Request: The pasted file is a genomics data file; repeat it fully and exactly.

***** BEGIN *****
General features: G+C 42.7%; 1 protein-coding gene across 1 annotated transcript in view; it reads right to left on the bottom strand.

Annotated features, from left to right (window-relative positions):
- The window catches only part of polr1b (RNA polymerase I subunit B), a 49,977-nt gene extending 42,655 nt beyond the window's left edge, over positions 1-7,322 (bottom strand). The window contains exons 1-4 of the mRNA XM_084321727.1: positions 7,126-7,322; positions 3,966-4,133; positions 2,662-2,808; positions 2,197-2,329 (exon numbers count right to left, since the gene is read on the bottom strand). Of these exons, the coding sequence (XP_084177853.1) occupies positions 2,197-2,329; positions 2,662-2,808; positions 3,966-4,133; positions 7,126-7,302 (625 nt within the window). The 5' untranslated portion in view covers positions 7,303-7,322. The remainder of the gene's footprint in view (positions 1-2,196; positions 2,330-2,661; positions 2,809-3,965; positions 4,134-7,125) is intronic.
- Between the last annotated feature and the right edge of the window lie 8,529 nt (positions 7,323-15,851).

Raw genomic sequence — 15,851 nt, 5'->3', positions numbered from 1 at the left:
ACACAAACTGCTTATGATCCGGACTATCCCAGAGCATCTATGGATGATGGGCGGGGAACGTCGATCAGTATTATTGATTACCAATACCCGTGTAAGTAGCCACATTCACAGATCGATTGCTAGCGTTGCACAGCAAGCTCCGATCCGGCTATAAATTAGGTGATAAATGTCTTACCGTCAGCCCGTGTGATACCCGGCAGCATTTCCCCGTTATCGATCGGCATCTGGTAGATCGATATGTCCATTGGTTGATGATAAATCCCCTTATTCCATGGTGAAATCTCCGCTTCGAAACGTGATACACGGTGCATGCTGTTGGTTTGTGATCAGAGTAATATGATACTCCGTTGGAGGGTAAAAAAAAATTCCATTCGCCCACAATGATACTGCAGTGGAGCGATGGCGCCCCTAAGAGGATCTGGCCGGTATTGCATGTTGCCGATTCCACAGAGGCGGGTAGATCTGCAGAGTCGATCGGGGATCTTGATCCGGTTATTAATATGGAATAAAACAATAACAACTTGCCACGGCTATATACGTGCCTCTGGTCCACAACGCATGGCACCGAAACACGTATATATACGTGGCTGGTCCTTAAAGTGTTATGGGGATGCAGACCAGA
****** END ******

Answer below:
General features: G+C 42.7%; 1 protein-coding gene across 1 annotated transcript in view; it reads right to left on the bottom strand.

Annotated features, from left to right (window-relative positions):
- The window catches only part of polr1b (RNA polymerase I subunit B), a 49,977-nt gene extending 42,655 nt beyond the window's left edge, over positions 1-7,322 (bottom strand). The window contains exons 1-4 of the mRNA XM_084321727.1: positions 7,126-7,322; positions 3,966-4,133; positions 2,662-2,808; positions 2,197-2,329 (exon numbers count right to left, since the gene is read on the bottom strand). Of these exons, the coding sequence (XP_084177853.1) occupies positions 2,197-2,329; positions 2,662-2,808; positions 3,966-4,133; positions 7,126-7,302 (625 nt within the window). The 5' untranslated portion in view covers positions 7,303-7,322. The remainder of the gene's footprint in view (positions 1-2,196; positions 2,330-2,661; positions 2,809-3,965; positions 4,134-7,125) is intronic.
- Between the last annotated feature and the right edge of the window lie 8,529 nt (positions 7,323-15,851).

Raw genomic sequence — 15,851 nt, 5'->3', positions numbered from 1 at the left:
ACACAAACTGCTTATGATCCGGACTATCCCAGAGCATCTATGGATGATGGGCGGGGAACGTCGATCAGTATTATTGATTACCAATACCCGTGTAAGTAGCCACATTCACAGATCGATTGCTAGCGTTGCACAGCAAGCTCCGATCCGGCTATAAATTAGGTGATAAATGTCTTACCGTCAGCCCGTGTGATACCCGGCAGCATTTCCCCGTTATCGATCGGCATCTGGTAGATCGATATGTCCATTGGTTGATGATAAATCCCCTTATTCCATGGTGAAATCTCCGCTTCGAAACGTGATACACGGTGCATGCTGTTGGTTTGTGATCAGAGTAATATGATACTCCGTTGGAGGGTAAAAAAAAATTCCATTCGCCCACAATGATACTGCAGTGGAGCGATGGCGCCCCTAAGAGGATCTGGCCGGTATTGCATGTTGCCGATTCCACAGAGGCGGGTAGATCTGCAGAGTCGATCGGGGATCTTGATCCGGTTATTAATATGGAATAAAACAATAACAACTTGCCACGGCTATATACGTGCCTCTGGTCCACAACGCATGGCACCGAAACACGTATATATACGTGGCTGGTCCTTAAAGTGTTATGGGGATGCAGACCAGA